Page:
One of the things I love about crafts is their intrinsic power to bring people together and through that togetherness transform people’s lives. I came across two such examples over the summer which, each in their own way, are transforming the lives of the women involved.
The inspirational Greenbelt ~ arts, culture and faith ~ festival held every August attracts over 10,000 people. As well as the ‘make and take’ tent which the girls, with a little assistance from Daddy created a wonderful sock monster, I discovered, nestled in the corner of one particularly muddy field, a tent selling the creations of women who’re practising their art to the highest standard.
Squelching thorough the Mamachatent was a delight, not only were the colours good enough to eat, the alpaca wool was the softest to touch. The snuggliest of cabled hand knitted scarves, carefully patterned hats, stunning cardigans and jumpers and, of course, the cutest of children’s ware.
Amy’s story is an interesting one – having worked for a gap year inTrujillo, northern Peru she was inspired to create a market for the stunning handknitted items made by the talented women in the community she was staying. The prices they pay for the women’s work is fair – determined by the women themselves and this income helps them generate an income to support their families through their creative and fulfilling work.
At Exeter’s annual Green Fair – I came across Global Indigo, producing a wider range of more ‘everyday’, but no less beautiful and thoughtfully created objects. From earrings made from recycled cola tins to the fantastic red crocheted elephant made from recycled clothes bought at the local market in, carefully taken apart and given a new lease of life. The two social entrepreneurs behind the project are Ella and Angela who together have set up a small Devon based business – not a charity – to ensure their suppliers from Nicaragua Ecuador, Kenya, Afghanistan,Nepal &Vietnam get paid a fair price for their goods. They have visited the women’s projects they buy from to ensure the money goes where its intended but also to develop their relationships. Relationships that are so missing in our global market (I’ll stop at that point before I get too political on you!). The producers’ stories on their website are fascinating. They also happened to sell fairly traded Peruvian dark chocolate – which I did have to experience – I bought two bars, all in the name of research you understand!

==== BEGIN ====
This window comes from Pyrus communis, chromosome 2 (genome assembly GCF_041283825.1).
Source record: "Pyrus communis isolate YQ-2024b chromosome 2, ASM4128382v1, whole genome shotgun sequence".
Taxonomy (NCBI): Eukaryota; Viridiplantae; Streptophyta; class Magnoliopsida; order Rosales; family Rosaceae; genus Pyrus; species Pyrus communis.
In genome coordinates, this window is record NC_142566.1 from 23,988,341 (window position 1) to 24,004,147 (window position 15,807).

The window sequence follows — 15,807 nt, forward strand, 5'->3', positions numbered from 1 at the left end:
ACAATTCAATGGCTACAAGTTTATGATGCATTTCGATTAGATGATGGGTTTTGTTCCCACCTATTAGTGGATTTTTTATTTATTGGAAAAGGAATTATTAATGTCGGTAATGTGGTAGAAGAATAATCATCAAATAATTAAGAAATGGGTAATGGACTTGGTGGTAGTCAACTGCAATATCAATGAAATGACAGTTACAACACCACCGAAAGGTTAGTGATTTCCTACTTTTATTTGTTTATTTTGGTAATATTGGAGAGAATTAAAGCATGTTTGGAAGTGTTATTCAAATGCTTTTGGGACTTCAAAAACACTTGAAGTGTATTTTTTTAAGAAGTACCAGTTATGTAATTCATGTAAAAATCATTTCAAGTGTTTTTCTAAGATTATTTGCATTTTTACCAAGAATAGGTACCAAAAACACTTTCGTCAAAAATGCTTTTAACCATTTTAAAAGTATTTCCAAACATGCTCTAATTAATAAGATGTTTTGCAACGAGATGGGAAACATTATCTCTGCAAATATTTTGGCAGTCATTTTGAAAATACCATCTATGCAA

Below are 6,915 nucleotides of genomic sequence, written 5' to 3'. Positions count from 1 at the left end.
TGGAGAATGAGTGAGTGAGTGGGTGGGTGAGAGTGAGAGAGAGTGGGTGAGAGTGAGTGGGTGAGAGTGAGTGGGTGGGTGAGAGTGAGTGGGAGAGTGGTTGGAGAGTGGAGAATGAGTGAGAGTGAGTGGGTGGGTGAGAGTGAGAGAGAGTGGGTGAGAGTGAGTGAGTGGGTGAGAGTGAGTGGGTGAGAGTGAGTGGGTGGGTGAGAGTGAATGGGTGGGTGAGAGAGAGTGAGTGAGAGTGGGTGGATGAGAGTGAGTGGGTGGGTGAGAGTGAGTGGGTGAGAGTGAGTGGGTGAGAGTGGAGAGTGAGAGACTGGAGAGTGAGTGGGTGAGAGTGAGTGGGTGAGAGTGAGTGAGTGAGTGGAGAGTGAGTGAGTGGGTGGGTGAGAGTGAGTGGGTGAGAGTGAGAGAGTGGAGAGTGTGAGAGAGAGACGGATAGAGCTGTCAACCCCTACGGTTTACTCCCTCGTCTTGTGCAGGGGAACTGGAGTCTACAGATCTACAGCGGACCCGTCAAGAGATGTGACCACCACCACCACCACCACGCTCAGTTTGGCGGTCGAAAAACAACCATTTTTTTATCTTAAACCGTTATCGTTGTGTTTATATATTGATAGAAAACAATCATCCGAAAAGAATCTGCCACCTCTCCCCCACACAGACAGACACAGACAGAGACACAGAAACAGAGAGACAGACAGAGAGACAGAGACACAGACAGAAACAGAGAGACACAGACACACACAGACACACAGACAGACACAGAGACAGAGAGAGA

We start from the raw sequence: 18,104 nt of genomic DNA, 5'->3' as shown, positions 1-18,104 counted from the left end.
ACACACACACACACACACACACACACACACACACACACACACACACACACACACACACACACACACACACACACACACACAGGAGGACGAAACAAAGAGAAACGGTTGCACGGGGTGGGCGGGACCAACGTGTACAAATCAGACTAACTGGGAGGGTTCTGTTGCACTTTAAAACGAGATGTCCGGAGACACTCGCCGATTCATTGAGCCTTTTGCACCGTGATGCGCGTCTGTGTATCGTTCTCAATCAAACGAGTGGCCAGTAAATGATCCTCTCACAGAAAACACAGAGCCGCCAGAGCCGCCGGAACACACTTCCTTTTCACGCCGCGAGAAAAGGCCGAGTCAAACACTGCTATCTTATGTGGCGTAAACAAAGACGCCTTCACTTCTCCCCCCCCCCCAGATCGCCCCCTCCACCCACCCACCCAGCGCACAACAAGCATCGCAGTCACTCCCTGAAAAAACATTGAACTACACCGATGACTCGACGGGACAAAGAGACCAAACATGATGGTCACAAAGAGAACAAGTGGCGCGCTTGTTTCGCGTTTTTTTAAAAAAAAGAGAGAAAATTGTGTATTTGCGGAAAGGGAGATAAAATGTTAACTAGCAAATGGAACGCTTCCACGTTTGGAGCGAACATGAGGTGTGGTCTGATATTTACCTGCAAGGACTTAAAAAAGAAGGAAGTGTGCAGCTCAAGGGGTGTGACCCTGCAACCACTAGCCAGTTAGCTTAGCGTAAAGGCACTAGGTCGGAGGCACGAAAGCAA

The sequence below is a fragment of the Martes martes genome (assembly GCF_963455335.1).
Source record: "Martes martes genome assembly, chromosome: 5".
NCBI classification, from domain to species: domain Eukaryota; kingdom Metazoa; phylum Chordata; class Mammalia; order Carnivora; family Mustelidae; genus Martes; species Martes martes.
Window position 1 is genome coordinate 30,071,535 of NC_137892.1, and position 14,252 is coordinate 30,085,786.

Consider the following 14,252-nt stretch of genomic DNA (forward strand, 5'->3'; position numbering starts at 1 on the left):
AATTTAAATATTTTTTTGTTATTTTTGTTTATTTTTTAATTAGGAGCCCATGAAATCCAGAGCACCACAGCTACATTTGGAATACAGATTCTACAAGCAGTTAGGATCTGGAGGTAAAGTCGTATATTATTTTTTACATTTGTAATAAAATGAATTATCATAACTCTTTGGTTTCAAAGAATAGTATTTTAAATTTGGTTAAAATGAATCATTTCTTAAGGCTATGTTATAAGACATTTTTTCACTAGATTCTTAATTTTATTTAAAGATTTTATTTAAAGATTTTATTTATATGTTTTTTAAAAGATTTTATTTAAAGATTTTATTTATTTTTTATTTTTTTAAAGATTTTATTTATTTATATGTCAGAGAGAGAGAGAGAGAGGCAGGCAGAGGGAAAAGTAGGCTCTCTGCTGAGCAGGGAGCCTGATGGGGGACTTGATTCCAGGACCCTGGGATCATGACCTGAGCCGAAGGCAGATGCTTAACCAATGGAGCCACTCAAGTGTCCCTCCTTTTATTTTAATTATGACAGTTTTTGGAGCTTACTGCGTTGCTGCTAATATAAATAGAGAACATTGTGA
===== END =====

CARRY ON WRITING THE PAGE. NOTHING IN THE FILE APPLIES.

Any of the goods from either of these boutiques would make an excellent birthday, and yes, Christmas (its only 43 days to go!) gift and be appreciated not only for their beauty, skill and functionality but also because of the story behind them.
But its not only the suppliers that have had their lives changed. Its clear the founders have been seeking lasting and empowering solutions to work with those with less opportunity. I am impressed by the courage of these social entrepreneurs’ convictions which has driven them to turn their visions into reality. Of course this conviction can’t be underestimated in the current economic climate requiring an investment of time, money and energy into these businesses. The relationships demand an ongoing commitment, willingness to make mistakes, to learn. To make a profit for good and a transformational long term change.